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Protective Orders

What is a Protective Order & What Can It Do?

Also known as an order of protection or a restraining order, a protective order is court-issued. It is a very powerful tool for situations where you face violence or the threat of violence. A protective order:

  • Forbids a person from having any form of contact with you
  • Can limit how close they can get to you (spatial proximity)
  • Can have a person removed from your home or work place

A protective order or restraining order can’t apply to random people. It only applies when you have a relationship with another person: current or former spouse, roommate or personal partner, relative or someone with whom you have a child.

You may have heard of another form of protection, which is called an Injunction Against Harassment. That’s an order that comes into play when the persons you need protection from are unrelated, like neighbors, co-workers or acquaintances.

spousal maintenance

What does it take to get a protective order?

Getting started is as straightforward as visiting your county’s Clerk of the Court. For instance, in Pima County, you go to the window adjacent to the Clerk’s office – it deals exclusively with protective orders. The form they give you, called a petition, needs to be signed. Be prepared to go before a judge, be sworn in and give testimony about why you need a protective order.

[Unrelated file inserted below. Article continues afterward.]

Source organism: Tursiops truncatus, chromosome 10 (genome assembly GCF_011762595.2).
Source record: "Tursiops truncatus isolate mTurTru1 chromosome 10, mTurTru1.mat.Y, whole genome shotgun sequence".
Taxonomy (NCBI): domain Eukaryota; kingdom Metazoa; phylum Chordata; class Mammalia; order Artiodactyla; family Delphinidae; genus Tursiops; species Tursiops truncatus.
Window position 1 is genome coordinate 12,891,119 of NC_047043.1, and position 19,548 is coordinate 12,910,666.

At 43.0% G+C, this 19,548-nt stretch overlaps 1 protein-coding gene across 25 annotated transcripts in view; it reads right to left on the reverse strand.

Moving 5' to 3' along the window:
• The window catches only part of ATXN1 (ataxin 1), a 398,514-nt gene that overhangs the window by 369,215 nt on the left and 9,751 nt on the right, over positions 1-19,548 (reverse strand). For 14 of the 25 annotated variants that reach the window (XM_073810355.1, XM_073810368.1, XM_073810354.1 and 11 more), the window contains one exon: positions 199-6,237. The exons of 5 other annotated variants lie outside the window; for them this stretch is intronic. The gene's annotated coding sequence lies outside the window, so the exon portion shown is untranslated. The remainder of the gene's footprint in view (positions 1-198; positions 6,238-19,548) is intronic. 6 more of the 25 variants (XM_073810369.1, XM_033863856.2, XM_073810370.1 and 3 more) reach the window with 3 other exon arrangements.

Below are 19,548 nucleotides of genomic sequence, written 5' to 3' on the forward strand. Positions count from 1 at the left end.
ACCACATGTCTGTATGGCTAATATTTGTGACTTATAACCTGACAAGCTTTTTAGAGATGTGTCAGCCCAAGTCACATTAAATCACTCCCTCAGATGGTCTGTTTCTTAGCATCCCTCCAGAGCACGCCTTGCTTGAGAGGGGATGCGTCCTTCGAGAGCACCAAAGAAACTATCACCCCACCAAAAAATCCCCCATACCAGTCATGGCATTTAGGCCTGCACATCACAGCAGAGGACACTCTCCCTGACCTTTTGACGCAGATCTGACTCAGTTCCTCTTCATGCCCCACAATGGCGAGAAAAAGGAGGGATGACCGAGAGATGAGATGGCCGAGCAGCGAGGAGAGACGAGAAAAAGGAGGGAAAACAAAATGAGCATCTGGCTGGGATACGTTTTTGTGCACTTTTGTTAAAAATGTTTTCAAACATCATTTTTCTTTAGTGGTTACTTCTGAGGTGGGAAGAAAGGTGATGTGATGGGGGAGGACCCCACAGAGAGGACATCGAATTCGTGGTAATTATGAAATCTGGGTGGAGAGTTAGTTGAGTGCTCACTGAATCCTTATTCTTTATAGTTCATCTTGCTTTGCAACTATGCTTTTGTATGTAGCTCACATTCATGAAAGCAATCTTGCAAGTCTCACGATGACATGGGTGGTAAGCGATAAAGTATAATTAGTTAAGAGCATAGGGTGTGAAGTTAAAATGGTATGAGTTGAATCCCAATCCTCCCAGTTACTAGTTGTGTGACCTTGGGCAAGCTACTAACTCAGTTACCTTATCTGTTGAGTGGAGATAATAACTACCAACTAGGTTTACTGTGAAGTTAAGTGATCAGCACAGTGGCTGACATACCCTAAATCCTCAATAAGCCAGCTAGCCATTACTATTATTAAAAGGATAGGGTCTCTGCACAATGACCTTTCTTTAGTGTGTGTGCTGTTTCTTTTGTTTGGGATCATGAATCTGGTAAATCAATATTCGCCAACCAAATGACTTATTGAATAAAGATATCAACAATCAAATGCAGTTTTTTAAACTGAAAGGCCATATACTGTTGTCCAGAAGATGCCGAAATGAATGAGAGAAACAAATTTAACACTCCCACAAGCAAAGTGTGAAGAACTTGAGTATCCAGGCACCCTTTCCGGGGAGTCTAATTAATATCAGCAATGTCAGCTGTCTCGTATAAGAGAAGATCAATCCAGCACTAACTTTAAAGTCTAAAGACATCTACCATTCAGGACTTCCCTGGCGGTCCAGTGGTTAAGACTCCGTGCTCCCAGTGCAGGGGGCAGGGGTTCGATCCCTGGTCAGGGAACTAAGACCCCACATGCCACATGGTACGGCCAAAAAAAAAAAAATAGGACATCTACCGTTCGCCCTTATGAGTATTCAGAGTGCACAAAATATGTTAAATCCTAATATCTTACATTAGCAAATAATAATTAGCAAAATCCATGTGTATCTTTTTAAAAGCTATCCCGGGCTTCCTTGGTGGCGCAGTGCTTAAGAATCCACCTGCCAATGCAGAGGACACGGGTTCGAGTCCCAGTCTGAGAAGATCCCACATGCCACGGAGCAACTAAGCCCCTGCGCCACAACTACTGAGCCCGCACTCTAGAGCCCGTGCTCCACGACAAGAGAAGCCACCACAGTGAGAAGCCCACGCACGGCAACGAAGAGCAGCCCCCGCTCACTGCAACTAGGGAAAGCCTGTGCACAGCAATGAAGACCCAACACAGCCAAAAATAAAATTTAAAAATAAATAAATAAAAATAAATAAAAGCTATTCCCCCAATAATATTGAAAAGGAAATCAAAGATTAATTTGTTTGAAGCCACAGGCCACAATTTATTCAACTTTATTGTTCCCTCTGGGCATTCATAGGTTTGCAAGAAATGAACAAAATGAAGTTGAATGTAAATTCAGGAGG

Tips for Testimony

  • Identify specific events on the petition. Ask for additional pages if needed.
  • If there’s actual evidence related to the events, be prepared to provide it to help defend the order if it’s challenged.
  • Be thorough in your petition and testimony. If the order is challenged, you’re limited to the events listed in the petition for the order.

The sheriff’s office serves notice to the person and gives you a notice that they’ve been served. You’ll also have a copy of the Protective Order to give to your local police department. If you happen to run into the person before they’ve been served, call the police to have the person served.

Using or applying the protective order

If the person or persons you have the protective order against tries to contact you or violates any of the provisions in the order, notify law enforcement. They can’t enforce the order if you don’t – and don’t delay your report!

For more information on protective orders or if you believe you need one during your divorce process, talk to your attorney at McCarthy Family Law to be sure everything is covered correctly.

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